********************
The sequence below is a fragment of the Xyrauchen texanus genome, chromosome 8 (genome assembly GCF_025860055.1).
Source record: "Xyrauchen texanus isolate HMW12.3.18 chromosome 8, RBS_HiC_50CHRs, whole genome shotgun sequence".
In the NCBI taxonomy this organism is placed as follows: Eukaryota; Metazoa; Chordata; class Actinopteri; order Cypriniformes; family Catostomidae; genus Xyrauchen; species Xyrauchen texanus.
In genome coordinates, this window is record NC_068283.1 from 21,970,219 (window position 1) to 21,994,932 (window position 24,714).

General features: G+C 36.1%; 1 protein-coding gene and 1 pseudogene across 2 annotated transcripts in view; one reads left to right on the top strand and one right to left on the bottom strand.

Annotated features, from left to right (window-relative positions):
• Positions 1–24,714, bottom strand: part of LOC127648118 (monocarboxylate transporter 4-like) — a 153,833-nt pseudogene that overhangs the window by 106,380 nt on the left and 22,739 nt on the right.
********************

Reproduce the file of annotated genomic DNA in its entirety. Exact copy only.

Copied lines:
The sequence below is a fragment of the Xyrauchen texanus genome, chromosome 8 (genome assembly GCF_025860055.1).
Source record: "Xyrauchen texanus isolate HMW12.3.18 chromosome 8, RBS_HiC_50CHRs, whole genome shotgun sequence".
In the NCBI taxonomy this organism is placed as follows: Eukaryota; Metazoa; Chordata; class Actinopteri; order Cypriniformes; family Catostomidae; genus Xyrauchen; species Xyrauchen texanus.
In genome coordinates, this window is record NC_068283.1 from 21,970,219 (window position 1) to 21,994,932 (window position 24,714).

General features: G+C 36.1%; 1 protein-coding gene and 1 pseudogene across 2 annotated transcripts in view; one reads left to right on the top strand and one right to left on the bottom strand.

Annotated features, from left to right (window-relative positions):
• Positions 1–24,714, bottom strand: part of LOC127648118 (monocarboxylate transporter 4-like) — a 153,833-nt pseudogene that overhangs the window by 106,380 nt on the left and 22,739 nt on the right.